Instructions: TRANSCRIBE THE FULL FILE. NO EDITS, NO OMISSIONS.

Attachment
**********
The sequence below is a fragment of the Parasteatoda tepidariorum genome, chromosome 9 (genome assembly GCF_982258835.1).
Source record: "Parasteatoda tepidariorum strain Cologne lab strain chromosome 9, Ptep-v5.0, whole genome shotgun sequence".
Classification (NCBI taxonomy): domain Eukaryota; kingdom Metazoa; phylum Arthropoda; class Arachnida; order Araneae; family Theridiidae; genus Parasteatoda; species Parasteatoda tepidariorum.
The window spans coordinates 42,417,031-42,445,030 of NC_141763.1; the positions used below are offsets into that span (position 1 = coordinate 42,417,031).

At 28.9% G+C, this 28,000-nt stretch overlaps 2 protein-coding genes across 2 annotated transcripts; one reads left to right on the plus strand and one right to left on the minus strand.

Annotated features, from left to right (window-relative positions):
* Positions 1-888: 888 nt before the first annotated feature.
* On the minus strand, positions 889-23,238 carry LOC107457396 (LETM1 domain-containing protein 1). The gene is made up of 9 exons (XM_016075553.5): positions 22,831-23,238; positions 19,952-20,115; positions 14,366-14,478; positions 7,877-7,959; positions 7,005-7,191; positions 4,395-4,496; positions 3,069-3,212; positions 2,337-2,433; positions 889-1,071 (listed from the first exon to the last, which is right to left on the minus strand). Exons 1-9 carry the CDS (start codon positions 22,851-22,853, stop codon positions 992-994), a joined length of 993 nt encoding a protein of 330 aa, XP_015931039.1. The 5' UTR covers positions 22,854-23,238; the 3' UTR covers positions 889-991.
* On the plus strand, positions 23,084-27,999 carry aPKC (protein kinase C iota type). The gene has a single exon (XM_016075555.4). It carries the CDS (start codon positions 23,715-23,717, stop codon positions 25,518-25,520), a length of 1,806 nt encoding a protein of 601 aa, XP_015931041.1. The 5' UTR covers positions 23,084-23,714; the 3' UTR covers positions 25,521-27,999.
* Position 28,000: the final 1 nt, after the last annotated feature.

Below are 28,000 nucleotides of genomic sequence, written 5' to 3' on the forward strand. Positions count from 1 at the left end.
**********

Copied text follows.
The sequence below is a fragment of the Parasteatoda tepidariorum genome, chromosome 9 (genome assembly GCF_982258835.1).
Source record: "Parasteatoda tepidariorum strain Cologne lab strain chromosome 9, Ptep-v5.0, whole genome shotgun sequence".
Classification (NCBI taxonomy): domain Eukaryota; kingdom Metazoa; phylum Arthropoda; class Arachnida; order Araneae; family Theridiidae; genus Parasteatoda; species Parasteatoda tepidariorum.
The window spans coordinates 42,417,031-42,445,030 of NC_141763.1; the positions used below are offsets into that span (position 1 = coordinate 42,417,031).

At 28.9% G+C, this 28,000-nt stretch overlaps 2 protein-coding genes across 2 annotated transcripts; one reads left to right on the plus strand and one right to left on the minus strand.

Annotated features, from left to right (window-relative positions):
* Positions 1-888: 888 nt before the first annotated feature.
* On the minus strand, positions 889-23,238 carry LOC107457396 (LETM1 domain-containing protein 1). The gene is made up of 9 exons (XM_016075553.5): positions 22,831-23,238; positions 19,952-20,115; positions 14,366-14,478; positions 7,877-7,959; positions 7,005-7,191; positions 4,395-4,496; positions 3,069-3,212; positions 2,337-2,433; positions 889-1,071 (listed from the first exon to the last, which is right to left on the minus strand). Exons 1-9 carry the CDS (start codon positions 22,851-22,853, stop codon positions 992-994), a joined length of 993 nt encoding a protein of 330 aa, XP_015931039.1. The 5' UTR covers positions 22,854-23,238; the 3' UTR covers positions 889-991.
* On the plus strand, positions 23,084-27,999 carry aPKC (protein kinase C iota type). The gene has a single exon (XM_016075555.4). It carries the CDS (start codon positions 23,715-23,717, stop codon positions 25,518-25,520), a length of 1,806 nt encoding a protein of 601 aa, XP_015931041.1. The 5' UTR covers positions 23,084-23,714; the 3' UTR covers positions 25,521-27,999.
* Position 28,000: the final 1 nt, after the last annotated feature.

Below are 28,000 nucleotides of genomic sequence, written 5' to 3' on the forward strand. Positions count from 1 at the left end.